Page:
Like the other writers in the series, Nutt is both committed to rigorous, evidence-based policy and to clear, no-nonsense prose that makes complex subjects comprehensible. He begins and ends the book with a look at the irrationality of our present drug policy, recounting a call he had with then-Home Secretary Jacqui Smith, who was furious that he’d compared horseback riding harms to the harms from taking MDMA. Smith says that “you can’t compare harms from a legal activity with an illegal activity.” When Nutt asks why not, she says, “because one is illegal.” When he asks why it is illegal, she says, “Because it is harmful.” So he asks, “Don’t we need to compare harms to determine if it should be illegal?” And Smith reiterates, “you can’t compare harms from a legal activity with an illegal activity.” Lather, rinse, repeat, and you’ll get our current drugs-policy disaster.

* Seeking Academic Edge, Teenagers Abuse Stimulants New York Times

He steered into the high school parking lot, clicked off the ignition and scanned the scraps of his recent weeks. Crinkled chip bags on the dashboard. Soda cups at his feet. And on the passenger seat, a rumpled SAT practice book whose owner had been told since fourth grade he was headed to the Ivy League. Pencils up in 20 minutes.

The boy exhaled. Before opening the car door, he recalled recently, he twisted open a capsule of orange powder and arranged it in a neat line on the armrest. He leaned over, closed one nostril and snorted it. Throughout the parking lot, he said, eight of his friends did the same thing.

The drug was not cocaine or heroin, but Adderall, an amphetamine prescribed for attention deficit hyperactivity disorder that the boy said he and his friends routinely shared to study late into the night, focus during tests and ultimately get the grades worthy of their prestigious high school in an affluent suburb of New York City. The drug did more than just jolt them awake for the 8 a.m. SAT; it gave them a tunnel focus tailor-made for the marathon of tests long known to make or break college applications.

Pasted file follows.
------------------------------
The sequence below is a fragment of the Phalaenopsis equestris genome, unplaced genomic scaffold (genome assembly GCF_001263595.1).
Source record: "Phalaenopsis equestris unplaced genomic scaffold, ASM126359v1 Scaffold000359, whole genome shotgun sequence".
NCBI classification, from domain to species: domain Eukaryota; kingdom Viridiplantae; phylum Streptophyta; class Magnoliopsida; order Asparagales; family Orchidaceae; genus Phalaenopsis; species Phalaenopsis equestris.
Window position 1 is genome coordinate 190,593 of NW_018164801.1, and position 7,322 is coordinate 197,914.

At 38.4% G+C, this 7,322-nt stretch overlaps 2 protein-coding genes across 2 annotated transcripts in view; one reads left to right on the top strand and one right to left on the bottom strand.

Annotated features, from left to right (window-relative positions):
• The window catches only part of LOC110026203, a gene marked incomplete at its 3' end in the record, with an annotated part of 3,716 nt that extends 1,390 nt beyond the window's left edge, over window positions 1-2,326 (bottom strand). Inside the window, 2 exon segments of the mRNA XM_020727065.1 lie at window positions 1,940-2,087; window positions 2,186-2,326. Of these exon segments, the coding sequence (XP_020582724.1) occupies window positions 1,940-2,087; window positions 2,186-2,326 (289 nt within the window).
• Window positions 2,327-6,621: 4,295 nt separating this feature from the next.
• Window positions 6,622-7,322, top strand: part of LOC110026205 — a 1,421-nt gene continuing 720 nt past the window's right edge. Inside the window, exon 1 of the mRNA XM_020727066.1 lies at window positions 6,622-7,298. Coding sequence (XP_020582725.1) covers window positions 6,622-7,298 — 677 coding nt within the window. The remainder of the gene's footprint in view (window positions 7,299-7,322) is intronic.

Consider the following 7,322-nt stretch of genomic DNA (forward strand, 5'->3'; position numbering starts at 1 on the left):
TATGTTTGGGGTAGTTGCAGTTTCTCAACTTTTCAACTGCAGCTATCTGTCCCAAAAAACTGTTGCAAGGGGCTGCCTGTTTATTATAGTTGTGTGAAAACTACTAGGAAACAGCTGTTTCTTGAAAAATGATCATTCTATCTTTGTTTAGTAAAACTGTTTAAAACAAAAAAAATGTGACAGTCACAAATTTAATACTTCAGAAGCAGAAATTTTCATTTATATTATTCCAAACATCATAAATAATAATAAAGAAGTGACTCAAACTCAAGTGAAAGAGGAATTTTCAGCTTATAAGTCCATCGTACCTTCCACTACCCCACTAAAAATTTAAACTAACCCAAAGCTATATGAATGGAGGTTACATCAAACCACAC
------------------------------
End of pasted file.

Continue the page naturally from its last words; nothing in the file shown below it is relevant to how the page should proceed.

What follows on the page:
* Drugs and Evolution  Bill Hicks YouTube



5. Drug Wars Update

Mar-16-2012 | Comments Off

Bird’s Eye: It does seem as though this story gets run in Tikkunista, over and over again. But like the glaciers, the drug prohibitions world wide are slowly melting as it gets clearer and clearer that the war on drugs only benefits those who make and run prisons. We look at a method that does seem to work, and at Latin America. And a useful factoid ends the section on a higher note.

* Drug Market Intervention The Economist

Police watched seven people sell drugs in Marshall Courts and Seven Oaks, two districts in south-eastern Newport News, in Virginia. They built strong cases against them. They shared that information with prosecutors. But then the police did something unusual: they sent the seven letters inviting them to police headquarters for a talk, promising that if they came they would not be arrested. Three came, and when they did they met not only police and prosecutors, but also family members, people from their communities, pastors from local churches and representatives from social-service agencies. Their neighbours and relatives told them that dealing drugs was hurting their families and communities. The police showed them the information they had gathered, and they offered the seven a choice: deal again, and we will prosecute you. Stop, and these people will help you turn your lives around…. This approach is known as drug-market intervention (DMI).

* Is It Time To Decriminalise Drugs?  Al Jazeera English (Thanks, Gabe)

With trafficking-related violence increasing across Latin America, leaders call for policy changes.

As drug cartels expand their operations in Central America, the region is seeing the world’s highest homicide rates. Some Latin American leaders now say they are ready to discuss the decriminalisation of narcotics. We look at how the drug war between the military and the narco-traffickers impacts the people of Latin America. 

* Colombia Set To Officially Decriminalization Drug Possession

The government of Colombian President Juan Manuel Santos is preparing legislation that will set “personal dose” amounts for drugs that will allow for their possession without the possibility of arrest or prosecution, the Bogota newspaper El Tiempo reported Tuesday. The decriminalization legislation could be presented as early this week, the newspaper said in its exclusive report.

Colombia was the first Latin American country to decriminalize drug possession after a ruling by its Constitutional Court in 1994. But during the presidency Santos’ predecessor, Alvaro Uribe, the government amended the constitution to criminalize drug use, effectively re-criminalizing drug possession.

Last year, the Colombian Supreme Court threw out Uribe’s changes, ruling that the possession of small quantities of drugs for personal use was a constitutional right. This pending legislation recognizes last year’s ruling and actualizes it by setting the “personal dose” amounts. The 56-page document seen by El Tiempo sets the “personal dose” amount at five grams for marijuana and one gram for cocaine. It also sets “personal dose” amounts of 200 milligrams, or three pills, for amphetamine-type stimulants, such as methamphetamine and MDMA.

* Useful fact: you would have to consume 1,500 pounds of marijuana in 15 minutes to overdose 

…Simply stated, researchers have been unable to give animals enough marijuana to induce death.